If you’re going on a trip, consider bringing your electric bike. On an e-bike, you can visit sights that tour groups would never see otherwise.
Save money on taxis, trains, and buses when you ride your e-bike during your trip.
Flying with an electric bike on a plane may be difficult, if not impossible unless you are familiar with FAA, TSA, and airline regulations.
Continue reading to learn about the challenges you may experience while attempting to transport an electric bike on a plane. Then, learn how you might plan to overcome them.
While you may be allowed to transport your electric bike on a plane, the battery cannot fly with you. Electric bikes require a lithium battery with a capacity greater than 160Wh.
Unfortunately, any non-medical battery over 160Wh needs to stay home.
The FAA lithium guidelines state:
- The lithium in a lithium metal battery should not exceed 2 grams.
- The watt-hour rating of a lithium-ion battery should not exceed 100 Wh.
Watts, amp-hours, and volts commonly describe the energy characteristics of e-bike motors.
While some batteries have the watt-hour rating listed on the bike, the capacity of certain types is listed in amp-hours or volts, not watts.
To figure out the watt-hour rating of your e-bike, you need to multiply the volts by amp-hours.
The formula looks like this: Wh = V x Ah
When you have a 48V e-bike battery with a 10 amp-hour rating, then the formula to figure watts works like this: 48 x 10 = 480 Wh
Your 48V 10 amp electric bike battery has a 480 Wh rating. Since the FAA allows nothing above 100 Wh, the e-bike battery would not be allowed on the plane.
Phones and Laptops are Allowed, Why Not an Electric Bike?
E-bikes must be transported in cargo holds on planes, according to the Federal Aviation Administration (FAA) and Transportation Security Administration (TSA).
The FAA allows lithium-ion batteries with a capacity of up to 100Wh as carry-on luggage in the United States.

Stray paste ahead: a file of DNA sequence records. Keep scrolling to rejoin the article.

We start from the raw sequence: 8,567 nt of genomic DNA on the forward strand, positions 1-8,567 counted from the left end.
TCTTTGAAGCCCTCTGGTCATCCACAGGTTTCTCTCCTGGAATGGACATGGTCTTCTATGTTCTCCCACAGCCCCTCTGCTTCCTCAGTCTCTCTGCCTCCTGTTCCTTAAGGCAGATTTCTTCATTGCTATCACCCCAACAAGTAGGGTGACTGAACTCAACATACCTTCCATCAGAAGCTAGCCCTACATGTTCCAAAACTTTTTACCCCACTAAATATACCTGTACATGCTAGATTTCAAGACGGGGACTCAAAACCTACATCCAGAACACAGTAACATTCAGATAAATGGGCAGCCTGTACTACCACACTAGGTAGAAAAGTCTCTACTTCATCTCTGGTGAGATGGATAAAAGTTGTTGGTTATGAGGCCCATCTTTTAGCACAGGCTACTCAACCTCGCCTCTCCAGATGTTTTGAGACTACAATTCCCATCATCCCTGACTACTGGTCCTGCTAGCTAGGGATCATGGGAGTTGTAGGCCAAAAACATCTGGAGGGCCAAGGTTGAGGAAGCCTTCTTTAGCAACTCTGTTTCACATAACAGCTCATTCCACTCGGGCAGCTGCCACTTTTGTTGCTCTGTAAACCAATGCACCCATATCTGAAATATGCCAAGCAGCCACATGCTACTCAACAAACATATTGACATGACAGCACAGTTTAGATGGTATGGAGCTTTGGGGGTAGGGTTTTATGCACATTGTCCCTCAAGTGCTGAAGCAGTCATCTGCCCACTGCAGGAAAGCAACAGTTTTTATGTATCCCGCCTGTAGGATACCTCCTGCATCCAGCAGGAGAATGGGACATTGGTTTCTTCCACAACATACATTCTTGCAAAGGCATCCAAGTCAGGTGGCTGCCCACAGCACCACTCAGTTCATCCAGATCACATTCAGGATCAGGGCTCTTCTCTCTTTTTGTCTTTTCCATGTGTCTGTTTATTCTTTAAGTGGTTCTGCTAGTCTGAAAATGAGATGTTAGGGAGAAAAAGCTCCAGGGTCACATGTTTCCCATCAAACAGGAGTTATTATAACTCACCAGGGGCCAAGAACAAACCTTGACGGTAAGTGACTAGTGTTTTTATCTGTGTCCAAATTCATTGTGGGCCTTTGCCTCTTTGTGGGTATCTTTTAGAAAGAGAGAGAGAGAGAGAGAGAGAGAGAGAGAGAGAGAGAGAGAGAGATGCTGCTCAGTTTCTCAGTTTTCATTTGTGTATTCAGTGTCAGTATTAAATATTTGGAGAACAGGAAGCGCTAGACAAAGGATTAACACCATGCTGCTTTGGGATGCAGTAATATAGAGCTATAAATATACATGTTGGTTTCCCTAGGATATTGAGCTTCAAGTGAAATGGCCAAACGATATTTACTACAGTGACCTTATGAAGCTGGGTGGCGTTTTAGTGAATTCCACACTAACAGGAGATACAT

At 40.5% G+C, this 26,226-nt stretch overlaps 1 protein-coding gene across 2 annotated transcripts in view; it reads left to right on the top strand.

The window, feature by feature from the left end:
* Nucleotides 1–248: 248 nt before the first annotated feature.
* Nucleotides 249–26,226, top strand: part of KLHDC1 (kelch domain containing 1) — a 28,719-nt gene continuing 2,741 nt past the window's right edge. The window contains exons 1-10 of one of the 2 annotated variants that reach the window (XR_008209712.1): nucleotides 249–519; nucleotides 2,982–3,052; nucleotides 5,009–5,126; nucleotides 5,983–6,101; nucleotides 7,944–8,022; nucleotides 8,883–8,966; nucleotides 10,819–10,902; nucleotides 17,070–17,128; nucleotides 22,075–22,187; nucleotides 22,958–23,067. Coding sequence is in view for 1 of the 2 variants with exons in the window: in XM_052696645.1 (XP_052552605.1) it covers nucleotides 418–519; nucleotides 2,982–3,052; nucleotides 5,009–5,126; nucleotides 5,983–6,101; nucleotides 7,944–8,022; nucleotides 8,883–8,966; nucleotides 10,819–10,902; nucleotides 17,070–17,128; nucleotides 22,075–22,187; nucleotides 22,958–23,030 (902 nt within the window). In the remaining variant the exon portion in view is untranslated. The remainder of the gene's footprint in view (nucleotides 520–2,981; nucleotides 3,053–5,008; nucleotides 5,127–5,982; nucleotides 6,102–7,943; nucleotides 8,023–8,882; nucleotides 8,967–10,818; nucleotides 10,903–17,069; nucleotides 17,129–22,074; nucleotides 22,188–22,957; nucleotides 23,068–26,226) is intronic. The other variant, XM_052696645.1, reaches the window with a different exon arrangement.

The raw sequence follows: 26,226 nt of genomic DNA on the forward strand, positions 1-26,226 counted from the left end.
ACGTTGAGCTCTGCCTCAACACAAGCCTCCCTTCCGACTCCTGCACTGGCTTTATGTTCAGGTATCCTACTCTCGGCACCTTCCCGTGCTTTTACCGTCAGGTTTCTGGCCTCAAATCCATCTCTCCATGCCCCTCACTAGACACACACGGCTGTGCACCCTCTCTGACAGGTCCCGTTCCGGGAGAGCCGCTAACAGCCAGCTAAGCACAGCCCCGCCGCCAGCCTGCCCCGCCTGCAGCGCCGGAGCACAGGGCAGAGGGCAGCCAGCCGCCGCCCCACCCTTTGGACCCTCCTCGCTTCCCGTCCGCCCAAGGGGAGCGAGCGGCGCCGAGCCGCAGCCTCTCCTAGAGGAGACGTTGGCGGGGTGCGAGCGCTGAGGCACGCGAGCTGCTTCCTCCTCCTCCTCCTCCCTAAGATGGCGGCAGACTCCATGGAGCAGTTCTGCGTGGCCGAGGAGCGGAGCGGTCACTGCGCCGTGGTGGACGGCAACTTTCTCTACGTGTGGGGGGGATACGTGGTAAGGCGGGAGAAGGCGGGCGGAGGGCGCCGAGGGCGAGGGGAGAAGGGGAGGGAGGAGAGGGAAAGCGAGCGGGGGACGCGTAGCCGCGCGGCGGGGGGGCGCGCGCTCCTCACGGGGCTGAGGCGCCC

Most personal items, such as phones, computers, and cameras, are permitted to be brought on aircraft under this restriction.
The 100Wh battery capacity is much lower than you find in any electric bike battery.
Some medical equipment requires a battery of up to 160Wh. Those batteries are exempt.
There is a 100Wh restriction on lithium-ion batteries transported as checked luggage, and no extra batteries are allowed on board.
This means that the battery must be connected to a device that uses the battery.
Most electric bikes have a battery capacity of 300Wh-600Wh or more, so even if it was connected to the bike, bringing the battery onboard the airline is prohibited.
Flights try to minimize the risk of fire from lithium batteries by controlling where they are stored in the plane and how many watts are allowed per FAA guidelines.
The FAA, TSA, and airlines are concerned about any lithium batteries in the cargo hold because they pose a fire hazard to planes and passengers.
Lithium batteries work because electrons interact with lithium ions to create electricity in the cells. When the electrons and ions mix, heat is generated.
Ideally, this heat should dissipate from the battery cells at the same rate that it creates electricity. Unfortunately, these cells can overheat, breaching the thermal runway.
A thermal runway occurs when the heat increases by 20 degrees Celsius per minute.
The device creates smoke, sparks, shoots shrapnel and gas from the device, and ultimately spontaneously combusts.
The only way to stop a thermal runway is to let the device cool on its own.
The Federal Aviation Administration says they’re concerned about the thermal runway of lithium batteries contained in devices like e-bikes.
They note that recalls on lithium-ion batteries occur all the time on several items. They suggest it’s only a matter of time before a fire starts in a plane because of the thermal runway.
The FAA admits that lithium batteries installed in planes themselves have caused problems. Invisible or hidden fires occur on planes that use these high-power batteries.